Kang constantly catches the reader off guard. For instance, in “Handkerchief”, she describes a falling piece of laundry, “A single handkerchief drifted down, slowest of all, finally to the ground. Like a bird with its wings half furled. Like a soul sounding out a place it might alight.” She leaves you wondering whether there are signs of greater significance in everything. 

In “Small white pills”, the narrator wonders how many pills she has taken. “How many hours of pain has she lived through?” The simplicity of the words in this one-paragraph fragment, and the strength of the image of a palmful of tiny white pills surprised me. Kang’s poetic language alters the common act of simply taking pills. Instead, it becomes something just out of your reach, close enough to see the pills, but far enough to frustrate you about the depth of a reality you can’t quite grasp.

“Silence” is a visceral chapter in three lines: “When long days finally come to a close, a time to be quiet is needed. As when, unconsciously in front of a stove, I hold my stiff hands out to the silence, fingers splayed in its scant warmth.” It becomes easy to envision the narrator’s need, amid everything, for quiet and warmth.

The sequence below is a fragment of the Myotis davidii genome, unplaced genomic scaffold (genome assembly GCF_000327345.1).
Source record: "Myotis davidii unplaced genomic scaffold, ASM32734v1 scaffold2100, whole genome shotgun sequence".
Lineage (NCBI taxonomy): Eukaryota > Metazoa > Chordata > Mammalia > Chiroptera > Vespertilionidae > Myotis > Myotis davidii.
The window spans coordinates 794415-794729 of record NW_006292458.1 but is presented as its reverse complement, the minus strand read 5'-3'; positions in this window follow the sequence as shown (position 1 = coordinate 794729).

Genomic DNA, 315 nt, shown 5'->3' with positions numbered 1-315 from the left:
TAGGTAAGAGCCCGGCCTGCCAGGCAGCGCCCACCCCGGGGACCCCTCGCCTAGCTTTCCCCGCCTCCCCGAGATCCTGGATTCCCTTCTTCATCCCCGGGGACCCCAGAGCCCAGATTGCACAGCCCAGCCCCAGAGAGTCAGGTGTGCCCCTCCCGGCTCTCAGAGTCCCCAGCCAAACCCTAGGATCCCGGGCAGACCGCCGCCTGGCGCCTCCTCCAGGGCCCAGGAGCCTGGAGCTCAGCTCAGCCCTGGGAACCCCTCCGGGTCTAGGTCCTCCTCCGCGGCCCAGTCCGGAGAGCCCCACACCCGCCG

Scattered among the fragments, Kang introduces Korean traditions of mourning. For instance, in “Mourning robes”, we learn that presents of cotton mourning clothes are given to the deceased: “The woman he was to marry had prepared a white cotton skirt and jacket, which I spread out on the rock. In the meadow of long grasses beneath the temple where our mother’s name is chanted after each morning’s sutras. As soon as I held my brother’s lighter to the sleeve, a thread of blue-tinged smoke spiraled up. After which clothes dissolve into the air this way, a spirit will wear them. Do we really believe that?”

Later in the novel, the narrator reflects that if her sister had lived, she would not have: “This life needed only one of us to live it. If you had lived beyond those first few hours, I would not be living now. My life means yours is impossible.” The third part, “All Whiteness”, dedicates its final pages to the newborn that was lost. In “Parting”, we get some sense of closure: “Don’t die. For God’s sake don’t’ die. I open my lips and mutter the words you heard on opening your black eyes, you who were ignorant of language. I press down with all my strength onto the white paper. I believe that no better words of parting can be found. Don’t die. Live.” 

Every fragment in The White Book is written in an unembellished language in its simplest form. Kang ensures that there is no room to hide; from one’s emotions, thoughts, memories, and even spirits. The novel truly feels like it is haunted by an overarching presence in white, perhaps the newborn in the white gown.

Are you drawn to the paleness of loss? I know I am. 


What is the saddest book that you’ve read? And has it stayed with you since?